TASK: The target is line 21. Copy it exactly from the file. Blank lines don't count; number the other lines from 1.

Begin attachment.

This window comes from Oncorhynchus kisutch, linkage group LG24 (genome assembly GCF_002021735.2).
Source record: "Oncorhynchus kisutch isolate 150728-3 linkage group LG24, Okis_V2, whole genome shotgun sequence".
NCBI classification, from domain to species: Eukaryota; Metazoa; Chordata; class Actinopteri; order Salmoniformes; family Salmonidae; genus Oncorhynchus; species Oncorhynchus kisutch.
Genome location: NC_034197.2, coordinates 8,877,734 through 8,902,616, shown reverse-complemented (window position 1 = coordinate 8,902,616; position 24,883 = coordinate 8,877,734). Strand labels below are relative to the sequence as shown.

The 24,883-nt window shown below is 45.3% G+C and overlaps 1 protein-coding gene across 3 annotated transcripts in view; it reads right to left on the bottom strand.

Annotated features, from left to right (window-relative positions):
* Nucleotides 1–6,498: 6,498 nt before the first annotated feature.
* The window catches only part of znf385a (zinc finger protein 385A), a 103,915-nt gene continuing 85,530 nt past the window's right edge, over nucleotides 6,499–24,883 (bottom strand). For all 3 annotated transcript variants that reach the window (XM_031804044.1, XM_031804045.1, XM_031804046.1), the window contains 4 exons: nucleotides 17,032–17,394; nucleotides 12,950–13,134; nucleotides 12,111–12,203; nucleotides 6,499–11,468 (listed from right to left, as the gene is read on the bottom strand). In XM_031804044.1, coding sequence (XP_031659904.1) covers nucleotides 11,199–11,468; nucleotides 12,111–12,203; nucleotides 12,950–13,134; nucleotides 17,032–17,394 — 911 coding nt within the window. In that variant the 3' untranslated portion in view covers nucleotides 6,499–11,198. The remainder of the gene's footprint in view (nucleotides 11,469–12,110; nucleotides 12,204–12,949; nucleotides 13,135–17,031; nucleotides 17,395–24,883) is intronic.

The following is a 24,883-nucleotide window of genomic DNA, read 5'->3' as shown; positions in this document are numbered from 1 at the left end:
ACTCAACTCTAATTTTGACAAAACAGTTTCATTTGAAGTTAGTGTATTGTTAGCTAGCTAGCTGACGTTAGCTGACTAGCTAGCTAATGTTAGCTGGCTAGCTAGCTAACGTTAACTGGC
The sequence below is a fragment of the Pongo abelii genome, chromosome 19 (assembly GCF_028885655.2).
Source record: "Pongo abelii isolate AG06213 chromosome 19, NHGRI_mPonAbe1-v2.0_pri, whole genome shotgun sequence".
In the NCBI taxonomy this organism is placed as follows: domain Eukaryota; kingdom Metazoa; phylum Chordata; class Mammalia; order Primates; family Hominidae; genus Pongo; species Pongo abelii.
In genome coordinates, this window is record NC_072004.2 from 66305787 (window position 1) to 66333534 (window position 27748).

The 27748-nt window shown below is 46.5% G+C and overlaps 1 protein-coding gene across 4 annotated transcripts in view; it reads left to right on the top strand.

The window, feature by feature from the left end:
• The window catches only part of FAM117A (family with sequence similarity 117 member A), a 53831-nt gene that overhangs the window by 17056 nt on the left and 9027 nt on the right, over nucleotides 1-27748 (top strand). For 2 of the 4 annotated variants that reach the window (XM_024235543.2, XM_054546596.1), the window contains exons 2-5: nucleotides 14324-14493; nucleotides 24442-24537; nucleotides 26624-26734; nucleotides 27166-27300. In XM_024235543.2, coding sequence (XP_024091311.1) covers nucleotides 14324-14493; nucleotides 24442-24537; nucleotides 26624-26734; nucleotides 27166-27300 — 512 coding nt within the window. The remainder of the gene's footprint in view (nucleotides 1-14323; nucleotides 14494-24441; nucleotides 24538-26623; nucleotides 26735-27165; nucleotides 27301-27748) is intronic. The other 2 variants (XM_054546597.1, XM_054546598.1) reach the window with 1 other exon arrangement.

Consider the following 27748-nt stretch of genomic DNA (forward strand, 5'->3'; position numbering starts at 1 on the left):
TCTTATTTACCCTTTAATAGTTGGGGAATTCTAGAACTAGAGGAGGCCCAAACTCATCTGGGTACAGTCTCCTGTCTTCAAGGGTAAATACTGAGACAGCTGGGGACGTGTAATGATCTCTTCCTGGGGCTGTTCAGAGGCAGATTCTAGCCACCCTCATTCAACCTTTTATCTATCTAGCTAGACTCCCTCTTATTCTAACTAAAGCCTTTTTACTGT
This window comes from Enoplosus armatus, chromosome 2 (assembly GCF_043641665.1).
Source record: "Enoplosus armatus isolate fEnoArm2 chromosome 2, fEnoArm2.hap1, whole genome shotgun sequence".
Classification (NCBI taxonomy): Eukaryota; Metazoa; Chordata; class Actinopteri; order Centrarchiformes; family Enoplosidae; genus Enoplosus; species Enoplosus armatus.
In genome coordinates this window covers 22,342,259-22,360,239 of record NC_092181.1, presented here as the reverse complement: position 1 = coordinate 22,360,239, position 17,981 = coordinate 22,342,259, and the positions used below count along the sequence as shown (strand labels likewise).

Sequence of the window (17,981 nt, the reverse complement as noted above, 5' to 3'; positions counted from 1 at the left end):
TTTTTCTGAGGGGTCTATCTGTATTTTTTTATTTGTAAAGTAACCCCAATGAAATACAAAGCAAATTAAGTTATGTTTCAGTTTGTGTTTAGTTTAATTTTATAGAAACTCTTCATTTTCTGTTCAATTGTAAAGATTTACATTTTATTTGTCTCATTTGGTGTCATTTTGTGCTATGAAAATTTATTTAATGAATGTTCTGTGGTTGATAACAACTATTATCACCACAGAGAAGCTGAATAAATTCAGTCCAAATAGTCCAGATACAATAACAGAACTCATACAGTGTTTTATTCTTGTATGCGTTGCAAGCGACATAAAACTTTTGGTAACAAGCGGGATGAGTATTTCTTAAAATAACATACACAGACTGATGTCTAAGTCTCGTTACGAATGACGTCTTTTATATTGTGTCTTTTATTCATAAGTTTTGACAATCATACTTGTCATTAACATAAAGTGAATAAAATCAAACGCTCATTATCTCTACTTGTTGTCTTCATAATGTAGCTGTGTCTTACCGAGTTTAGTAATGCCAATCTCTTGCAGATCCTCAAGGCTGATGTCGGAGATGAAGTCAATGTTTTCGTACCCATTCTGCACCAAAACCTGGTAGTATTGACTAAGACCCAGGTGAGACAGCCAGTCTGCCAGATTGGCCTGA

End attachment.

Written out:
Source record: "Enoplosus armatus isolate fEnoArm2 chromosome 2, fEnoArm2.hap1, whole genome shotgun sequence".